ASL Cognitive Research Opportunity (Remote)

[Image Description for the flyer: The top of the flyer has a blue background and the outline of a brain with different shapes and patterns within. In the center of the first page, in white text with a green background reads “PARTICIPANTS NEEDED. Research participants needed for a study on a novel ASL-based measure of cognitive functioning.” Smaller text below in black with a white background reads “Are you Eligible? d/Deaf or hard of hearing, age 50+, fluent in American Sign Language (ASL). What are the study requirements? 1. Complete background survey (20 minutes). 2. Meet for interview through Zoom (60-90 minutes). Why should you participate? Compensation: $40 gift card. Participate in development of resources for deaf signers.” The bottom section of the page over a green background reads "TO PARTICIPATE: Scan QR code or click here to access study description and to complete eligibility screening or contact Erin Timperlake - Primary Researcher at Text box at bottom of page reads “Gallaudet University IRB Approval: IRB FY23-49”]

[copy of email here]

I am a PhD student at Gallaudet University currently recruiting participants for my dissertation project. The goal of the project is to explore a novel, American Sign Language (ASL)-based, brief cognitive assessment. To be eligible, you must be deaf or hard of hearing, age 50 or older, and be fluent in ASL. 

If eligible to participate, you will receive an email with a scheduling request to meet over Zoom for approximately 1-1.5 hours to complete study materials. Eligible participants who complete all study materials will receive a $40 gift card in exchange for their time.

If interested in participating, please follow the link to complete the eligibility survey. The survey takes approximately 5 minutes to complete: 

Please direct any questions about the study to

Thank you,

Erin Timperlake

ASL Cog Study Flyer (PDF Version, original flyer)


Austin Jailer Breaks Elderly Deaf Woman’s Arm After Misunderstanding at Airport

Karen McGee, 71, hyperventilates as police begin moving her out of the airport (screenshot via APD Body Cam Footage)

Karen McGee, a deaf, 71-year-old Florida resident, is considering a lawsuit against the city of Austin after what was supposed to be a three-hour layover at Austin-Berg­strom International Airport turned into an arrest, a weekend in the Travis County Jail, and an arm broken by a jailer and left untreated for three days.

McGee’s ordeal began on the afternoon of Sept. 13, 2022, as she waited for a connecting flight from Austin to Seattle. She was flying alone for the first time in her life and nervous because her hearing aids weren’t working well, so she sat within sight of the ticket desk to see when her plane would begin boarding. After noticing that it hadn’t boarded on time she spoke with a ticket agent and was distressed to learn that she had missed an announcement that her gate had changed. With her plane already gone, she was issued a ticket for a flight leaving that evening.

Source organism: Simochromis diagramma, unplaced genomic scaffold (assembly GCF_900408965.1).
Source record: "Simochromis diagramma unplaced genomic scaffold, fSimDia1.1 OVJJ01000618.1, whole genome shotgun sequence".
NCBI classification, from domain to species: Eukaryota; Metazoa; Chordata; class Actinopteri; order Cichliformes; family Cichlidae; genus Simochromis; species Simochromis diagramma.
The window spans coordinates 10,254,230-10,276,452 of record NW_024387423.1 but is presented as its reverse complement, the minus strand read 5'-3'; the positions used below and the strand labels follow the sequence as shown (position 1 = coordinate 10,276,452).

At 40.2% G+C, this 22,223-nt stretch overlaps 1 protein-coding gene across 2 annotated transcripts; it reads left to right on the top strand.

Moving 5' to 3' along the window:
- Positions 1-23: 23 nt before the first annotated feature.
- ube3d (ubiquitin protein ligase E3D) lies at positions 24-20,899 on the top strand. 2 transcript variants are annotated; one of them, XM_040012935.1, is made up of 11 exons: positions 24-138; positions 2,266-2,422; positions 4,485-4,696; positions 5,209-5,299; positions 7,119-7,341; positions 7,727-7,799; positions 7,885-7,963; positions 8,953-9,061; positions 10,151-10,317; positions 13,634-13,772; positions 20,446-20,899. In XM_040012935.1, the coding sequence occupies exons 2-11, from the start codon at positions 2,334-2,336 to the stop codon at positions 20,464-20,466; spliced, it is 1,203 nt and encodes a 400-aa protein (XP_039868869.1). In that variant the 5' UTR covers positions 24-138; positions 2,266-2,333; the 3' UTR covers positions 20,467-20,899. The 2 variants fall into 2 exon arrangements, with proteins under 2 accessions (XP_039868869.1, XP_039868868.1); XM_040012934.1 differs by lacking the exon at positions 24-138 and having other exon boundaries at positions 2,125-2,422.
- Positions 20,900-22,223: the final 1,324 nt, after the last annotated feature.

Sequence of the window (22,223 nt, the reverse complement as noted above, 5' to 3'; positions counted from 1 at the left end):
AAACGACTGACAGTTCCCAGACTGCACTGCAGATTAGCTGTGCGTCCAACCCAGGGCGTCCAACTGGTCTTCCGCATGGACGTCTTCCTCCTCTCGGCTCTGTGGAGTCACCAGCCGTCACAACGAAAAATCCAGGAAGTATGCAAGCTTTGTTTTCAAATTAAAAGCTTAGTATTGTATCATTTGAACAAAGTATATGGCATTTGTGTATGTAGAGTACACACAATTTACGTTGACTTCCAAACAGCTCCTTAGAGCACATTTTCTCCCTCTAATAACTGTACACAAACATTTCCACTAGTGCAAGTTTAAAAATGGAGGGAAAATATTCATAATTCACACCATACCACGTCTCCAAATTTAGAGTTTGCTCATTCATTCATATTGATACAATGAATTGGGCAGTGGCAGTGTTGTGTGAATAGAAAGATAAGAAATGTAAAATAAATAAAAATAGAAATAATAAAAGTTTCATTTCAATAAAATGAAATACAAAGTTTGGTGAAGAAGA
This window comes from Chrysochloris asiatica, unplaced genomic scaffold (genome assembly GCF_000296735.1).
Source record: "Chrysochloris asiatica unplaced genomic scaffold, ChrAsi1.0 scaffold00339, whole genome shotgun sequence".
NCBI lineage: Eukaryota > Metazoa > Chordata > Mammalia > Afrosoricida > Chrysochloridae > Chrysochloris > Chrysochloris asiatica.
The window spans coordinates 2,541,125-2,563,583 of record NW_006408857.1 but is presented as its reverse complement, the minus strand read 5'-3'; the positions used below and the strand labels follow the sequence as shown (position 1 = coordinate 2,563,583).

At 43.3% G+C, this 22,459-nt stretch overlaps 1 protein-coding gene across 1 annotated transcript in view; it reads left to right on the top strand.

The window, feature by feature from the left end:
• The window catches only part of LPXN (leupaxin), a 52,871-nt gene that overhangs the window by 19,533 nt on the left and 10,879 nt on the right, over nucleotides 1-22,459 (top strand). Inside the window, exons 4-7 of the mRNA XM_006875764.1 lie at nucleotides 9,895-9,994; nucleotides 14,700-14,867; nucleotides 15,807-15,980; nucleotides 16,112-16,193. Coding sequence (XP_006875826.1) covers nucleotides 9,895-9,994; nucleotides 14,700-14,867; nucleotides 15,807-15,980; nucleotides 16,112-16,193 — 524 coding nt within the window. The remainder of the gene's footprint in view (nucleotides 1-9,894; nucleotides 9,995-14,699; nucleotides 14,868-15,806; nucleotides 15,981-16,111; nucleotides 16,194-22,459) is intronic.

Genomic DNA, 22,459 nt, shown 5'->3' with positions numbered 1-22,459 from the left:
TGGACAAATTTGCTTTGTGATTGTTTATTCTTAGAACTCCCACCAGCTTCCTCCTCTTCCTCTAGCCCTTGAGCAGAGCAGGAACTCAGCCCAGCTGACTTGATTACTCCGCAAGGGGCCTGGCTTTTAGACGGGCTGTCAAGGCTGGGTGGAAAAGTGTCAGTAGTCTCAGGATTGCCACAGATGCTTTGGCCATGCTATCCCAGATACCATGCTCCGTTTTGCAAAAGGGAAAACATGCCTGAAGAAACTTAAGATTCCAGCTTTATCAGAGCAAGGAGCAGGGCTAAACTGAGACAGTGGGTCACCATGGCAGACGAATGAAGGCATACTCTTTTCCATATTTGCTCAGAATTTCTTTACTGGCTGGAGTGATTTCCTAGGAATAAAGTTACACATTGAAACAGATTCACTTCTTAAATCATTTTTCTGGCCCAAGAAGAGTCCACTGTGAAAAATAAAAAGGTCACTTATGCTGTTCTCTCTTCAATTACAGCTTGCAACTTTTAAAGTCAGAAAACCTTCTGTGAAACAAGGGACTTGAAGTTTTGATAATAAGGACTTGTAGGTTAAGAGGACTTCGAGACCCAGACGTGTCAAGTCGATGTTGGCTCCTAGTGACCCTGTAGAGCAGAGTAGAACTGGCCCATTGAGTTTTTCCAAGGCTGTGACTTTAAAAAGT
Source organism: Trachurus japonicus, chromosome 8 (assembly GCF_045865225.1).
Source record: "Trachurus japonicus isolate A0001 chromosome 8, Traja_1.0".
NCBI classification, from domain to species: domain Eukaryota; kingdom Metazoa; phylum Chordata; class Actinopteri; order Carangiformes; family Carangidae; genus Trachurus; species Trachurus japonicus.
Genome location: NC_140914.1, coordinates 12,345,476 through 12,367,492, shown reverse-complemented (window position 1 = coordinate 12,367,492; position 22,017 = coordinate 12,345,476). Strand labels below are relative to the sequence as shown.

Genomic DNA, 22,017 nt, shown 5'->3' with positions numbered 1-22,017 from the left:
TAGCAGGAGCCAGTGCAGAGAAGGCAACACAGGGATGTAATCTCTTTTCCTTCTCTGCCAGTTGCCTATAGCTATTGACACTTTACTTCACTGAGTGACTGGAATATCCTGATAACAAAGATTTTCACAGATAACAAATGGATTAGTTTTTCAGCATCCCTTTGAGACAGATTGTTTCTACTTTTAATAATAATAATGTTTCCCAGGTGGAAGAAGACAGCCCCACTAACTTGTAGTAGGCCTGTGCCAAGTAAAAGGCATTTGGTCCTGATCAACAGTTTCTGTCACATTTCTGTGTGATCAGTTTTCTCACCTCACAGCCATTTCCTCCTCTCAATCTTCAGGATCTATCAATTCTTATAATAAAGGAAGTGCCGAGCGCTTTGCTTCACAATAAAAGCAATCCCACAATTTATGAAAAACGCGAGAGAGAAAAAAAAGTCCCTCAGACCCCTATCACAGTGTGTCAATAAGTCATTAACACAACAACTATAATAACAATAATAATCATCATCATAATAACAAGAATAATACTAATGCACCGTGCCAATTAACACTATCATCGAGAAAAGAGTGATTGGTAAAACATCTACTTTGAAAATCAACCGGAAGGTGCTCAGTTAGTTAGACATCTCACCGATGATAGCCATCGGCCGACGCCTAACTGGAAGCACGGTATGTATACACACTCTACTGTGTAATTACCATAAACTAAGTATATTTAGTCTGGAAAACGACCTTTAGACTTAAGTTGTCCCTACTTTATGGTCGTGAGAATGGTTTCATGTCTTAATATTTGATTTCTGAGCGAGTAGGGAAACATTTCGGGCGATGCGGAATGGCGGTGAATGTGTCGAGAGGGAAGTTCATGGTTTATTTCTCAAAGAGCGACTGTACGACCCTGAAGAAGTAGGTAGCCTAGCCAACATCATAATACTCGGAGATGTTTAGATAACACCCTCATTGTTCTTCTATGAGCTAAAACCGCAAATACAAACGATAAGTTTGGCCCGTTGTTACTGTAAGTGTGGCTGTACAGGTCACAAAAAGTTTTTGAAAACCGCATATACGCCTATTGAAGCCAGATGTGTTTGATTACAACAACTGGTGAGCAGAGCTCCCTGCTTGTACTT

While McGee waited for this flight, she texted with her cousin and learned there was another plane parked at the same gate, going to the same destination. She approached the ticket agent and asked if she could switch her ticket to this flight. She had trouble hearing the agent’s response but understood the answer was no. She then made the same request to a different agent. Unbeknownst to McGee, this second agent called the police.

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FEATURED ZBA debates height of proposed housing for deaf seniors

A new four-story, 140-unit building proposed for the New England Homes for the Deaf campus on Water Street in Danvers, pictured in the rear of this rendering, would be available to seniors, mainly those who are deaf, deaf and blind, near deaf and are low-income.

Courtesy photo

DANVERS — The Zoning Board of Appeals has shown support for a proposed affordable housing development at the New England Homes for the Deaf, but its members are hesitant to approve the project’s four-story height.

The 140 new housing units would be reserved for those over age 55 and who are deaf, near deaf, deaf and blind, or low-income, at the back of the organization’s campus on Water Street, and would go in a new four-story building the Homes for the Deaf looks to build and manage in partnership with Wynn Developers, according to plans filed with the town.

Of these units, 16 would be studios, 84 would be one-bedrooms and 40 would be two-bedrooms, and they all would be designed to accommodate residents who are deaf or blind. The units would also count toward the town’s affordable housing inventory, since 25% of the units will be considered affordable in perpetuity, according to the developers.


Developers need a variance in addition to a special permit because the project would exceed the two story zoning. It also needs a variance because the building will have more than eight units and because developers are requesting to add parking spaces within its side and rear setback.

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